Take the 2-minute tour ×
Stack Overflow is a question and answer site for professional and enthusiast programmers. It's 100% free.

I am subclassing my own Backbone.View. If, in the super class' initialize function, I write:

_.bindAll(this, 'many', 'methods');

And specify the methods that I want to bind to this context, I can call super from the subclass via:

this.constructor.__super__.initialize.apply(this, arguments);

But, if in the super class, I use:


instead, when I go to call super from my subclass,


is undefined. Any wisdom on why that is?

share|improve this question
not sure what you're trying to point out, i started out a jsfiddle for it, but could you complete it with your actuall issues with the underscore's bind method? jsfiddle.net/saelfaer/7fCbT –  Sander Jan 7 '12 at 0:04

4 Answers 4

Why not simply use this to call the super:

(I am separating to several lines for clarification, you can do the call in one line)

var thisProto = Object.getPrototypeOf(thisInstance);
var superProto = Object.getPrototypeOf(thisProto);
superProto.superMethod.apply(thisInstance, [param1, param2]);

Reference: GetPrototypeOf

share|improve this answer

Seeing as there's only solutions to this problem but not explanations, I'm going to attempt to supply one...

When Underscore's bindAll method is invoked with the single argument (the object), all function type properties of that object no longer reference the original function but instead another that fixes the context.

Since one of the object's properties of type function is constructor, which is a reference to the Backbone constructor function (with the property __super__), the property will be overwritten with a new function. This then means that object.constructor will no longer have a property __super__.

To work around this issue I used the following function as an alternative to Underscore's bindAll:

function safeBindAll(obj) {
    var funcs = Array.prototype.slice.call(arguments, 1);

    if (funcs.length == 0) {
        funcs = _.functions(obj);

    _.each(funcs, function(f) {
        var oldProps = obj[f];
        obj[f] = _.bind(obj[f], obj);

        _.extend(obj[f], oldProps);

    return obj;

It's almost identical to Underscore's version but adds any properties of the original function to the new function through use of _.extend().

share|improve this answer

I patched Backbone with getConstructor(), which returns the constructor and is immune to _.bindAll.




(function() {
  var backboneExtend = Backbone.Model.extend;
  var constructorExtend = function() {
    var child = backboneExtend.apply(this, arguments);
    child.prototype.getConstructor = function() {
      return child;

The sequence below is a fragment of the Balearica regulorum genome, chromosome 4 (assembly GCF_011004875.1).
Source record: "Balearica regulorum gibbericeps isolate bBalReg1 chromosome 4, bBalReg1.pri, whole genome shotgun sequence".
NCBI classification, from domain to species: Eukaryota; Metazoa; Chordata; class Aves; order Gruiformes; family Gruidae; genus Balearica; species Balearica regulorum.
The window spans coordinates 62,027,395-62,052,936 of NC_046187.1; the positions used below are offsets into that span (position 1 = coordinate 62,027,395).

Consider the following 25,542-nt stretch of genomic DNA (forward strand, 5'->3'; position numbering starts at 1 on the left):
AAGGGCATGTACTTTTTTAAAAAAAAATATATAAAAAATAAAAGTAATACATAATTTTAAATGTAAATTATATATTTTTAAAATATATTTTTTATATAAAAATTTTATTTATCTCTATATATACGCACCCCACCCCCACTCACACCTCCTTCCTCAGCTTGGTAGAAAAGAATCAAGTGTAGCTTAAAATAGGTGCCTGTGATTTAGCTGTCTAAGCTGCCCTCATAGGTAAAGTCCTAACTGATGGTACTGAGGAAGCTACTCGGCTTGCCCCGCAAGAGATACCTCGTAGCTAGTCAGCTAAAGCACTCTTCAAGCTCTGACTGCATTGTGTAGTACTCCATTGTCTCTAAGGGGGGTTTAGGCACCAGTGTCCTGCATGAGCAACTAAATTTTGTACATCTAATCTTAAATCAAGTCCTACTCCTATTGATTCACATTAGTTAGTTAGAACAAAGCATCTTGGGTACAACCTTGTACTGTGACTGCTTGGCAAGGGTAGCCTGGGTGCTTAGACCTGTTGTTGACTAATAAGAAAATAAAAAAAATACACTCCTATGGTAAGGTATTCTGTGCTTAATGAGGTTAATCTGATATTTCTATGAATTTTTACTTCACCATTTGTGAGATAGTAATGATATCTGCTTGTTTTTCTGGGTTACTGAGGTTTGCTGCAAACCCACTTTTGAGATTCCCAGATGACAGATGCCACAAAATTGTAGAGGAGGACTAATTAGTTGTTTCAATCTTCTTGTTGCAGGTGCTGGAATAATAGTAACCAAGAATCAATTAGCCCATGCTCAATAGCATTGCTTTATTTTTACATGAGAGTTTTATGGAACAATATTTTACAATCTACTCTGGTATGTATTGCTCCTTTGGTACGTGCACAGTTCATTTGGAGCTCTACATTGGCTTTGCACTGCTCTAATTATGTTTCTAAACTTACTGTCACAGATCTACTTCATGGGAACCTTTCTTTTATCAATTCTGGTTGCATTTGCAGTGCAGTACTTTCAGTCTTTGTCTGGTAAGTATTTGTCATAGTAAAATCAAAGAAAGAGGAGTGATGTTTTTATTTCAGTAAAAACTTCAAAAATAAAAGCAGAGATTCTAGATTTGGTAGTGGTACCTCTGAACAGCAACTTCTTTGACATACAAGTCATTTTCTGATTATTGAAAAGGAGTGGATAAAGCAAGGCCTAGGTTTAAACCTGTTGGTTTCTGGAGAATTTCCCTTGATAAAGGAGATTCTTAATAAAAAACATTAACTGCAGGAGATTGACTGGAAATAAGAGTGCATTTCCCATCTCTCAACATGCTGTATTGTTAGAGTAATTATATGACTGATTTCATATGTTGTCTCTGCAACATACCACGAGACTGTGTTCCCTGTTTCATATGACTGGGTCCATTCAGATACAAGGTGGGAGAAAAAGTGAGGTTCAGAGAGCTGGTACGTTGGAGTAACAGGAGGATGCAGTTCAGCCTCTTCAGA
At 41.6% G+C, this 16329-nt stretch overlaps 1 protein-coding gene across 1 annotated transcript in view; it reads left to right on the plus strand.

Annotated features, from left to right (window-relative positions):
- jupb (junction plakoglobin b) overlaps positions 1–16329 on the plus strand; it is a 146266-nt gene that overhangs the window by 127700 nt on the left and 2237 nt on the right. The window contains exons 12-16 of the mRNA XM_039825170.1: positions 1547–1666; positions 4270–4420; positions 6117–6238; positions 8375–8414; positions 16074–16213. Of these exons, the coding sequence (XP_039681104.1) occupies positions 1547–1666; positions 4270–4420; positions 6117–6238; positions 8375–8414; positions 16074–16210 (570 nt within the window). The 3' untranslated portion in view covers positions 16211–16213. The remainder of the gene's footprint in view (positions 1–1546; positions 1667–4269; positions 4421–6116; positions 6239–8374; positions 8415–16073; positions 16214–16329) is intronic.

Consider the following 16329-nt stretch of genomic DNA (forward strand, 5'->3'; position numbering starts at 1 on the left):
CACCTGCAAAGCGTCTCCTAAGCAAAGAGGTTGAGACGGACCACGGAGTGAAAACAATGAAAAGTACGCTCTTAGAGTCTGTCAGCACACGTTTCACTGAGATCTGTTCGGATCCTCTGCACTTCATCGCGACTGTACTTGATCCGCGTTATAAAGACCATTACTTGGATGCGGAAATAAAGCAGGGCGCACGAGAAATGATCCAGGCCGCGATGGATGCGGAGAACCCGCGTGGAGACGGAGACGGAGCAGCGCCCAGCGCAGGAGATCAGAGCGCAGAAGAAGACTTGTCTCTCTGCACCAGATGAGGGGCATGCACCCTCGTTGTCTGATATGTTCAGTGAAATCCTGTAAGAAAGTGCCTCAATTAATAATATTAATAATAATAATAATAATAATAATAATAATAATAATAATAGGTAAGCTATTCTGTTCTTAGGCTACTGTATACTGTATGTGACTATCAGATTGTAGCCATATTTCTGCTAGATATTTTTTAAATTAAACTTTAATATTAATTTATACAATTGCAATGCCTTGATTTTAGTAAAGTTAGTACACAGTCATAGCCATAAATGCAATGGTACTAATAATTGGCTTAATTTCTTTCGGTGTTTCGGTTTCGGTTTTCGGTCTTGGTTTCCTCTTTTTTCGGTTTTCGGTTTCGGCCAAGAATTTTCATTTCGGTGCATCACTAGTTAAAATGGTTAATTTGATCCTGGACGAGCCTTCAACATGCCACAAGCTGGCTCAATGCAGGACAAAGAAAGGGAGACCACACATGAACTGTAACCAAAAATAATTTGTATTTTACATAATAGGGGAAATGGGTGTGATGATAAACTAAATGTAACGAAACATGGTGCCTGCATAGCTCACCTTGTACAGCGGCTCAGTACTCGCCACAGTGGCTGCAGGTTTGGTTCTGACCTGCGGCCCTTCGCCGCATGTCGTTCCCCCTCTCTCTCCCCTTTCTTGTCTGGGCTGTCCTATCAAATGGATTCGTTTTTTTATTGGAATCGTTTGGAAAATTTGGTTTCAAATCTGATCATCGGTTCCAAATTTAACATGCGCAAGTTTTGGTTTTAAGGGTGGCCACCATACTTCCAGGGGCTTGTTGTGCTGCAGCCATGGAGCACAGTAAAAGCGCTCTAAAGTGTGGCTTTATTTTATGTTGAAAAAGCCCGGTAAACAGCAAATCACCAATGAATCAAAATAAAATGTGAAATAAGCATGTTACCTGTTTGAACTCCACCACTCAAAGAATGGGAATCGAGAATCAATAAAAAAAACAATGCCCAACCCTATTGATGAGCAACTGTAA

return child;
  Backbone.Model.extend = Backbone.Collection.extend = Backbone.Router.extend = Backbone.View.extend = constructorExtend;
share|improve this answer

I'm new to Backbone but have over 4 years experience with another framework that also expects you to pass an object containing methods to an extend method, but the problem is this does not give sufficiently fine-grained control to act upon the methods contained within the object being passed.

To gain more control you can instead pass a closure to extend, and the closure can return an object. This technique in general allows finer-grained control and more potential for sophistication, and can be leveraged to solve your specific issue.

Inside the closure that returns the methods, those methods can be split into two broad categories:

  1. Backbone-specific, e.g. constructor & initialize
  2. Custom, specific to your application

If we return the custom methods specific to our application from their own separate object, we can then use _.bind for "partial application" of _.bindAll to just those custom method names.

Putting it all together then:

var foobar = Backbone.Model.extend(function() {
    var foobarMethods = modelMethods();

    return _.extend({}, foobarMethods, {
        constructor: function() {
            _.bind(_.bindAll, this, _.keys(foobarMethods));
            // equivalent to _.bindAll(this, 'foo', 'bar') except that the above
            // allow methods to be arbitrarily added or removed
        initialize : function() {}          

    //It's possible to "mixin" these methods from another file
    function modelMethods() {
        return {
            foo: function() {},
            bar: function() {},
share|improve this answer

Your Answer


By posting your answer, you agree to the privacy policy and terms of service.

Not the answer you're looking for? Browse other questions tagged or ask your own question.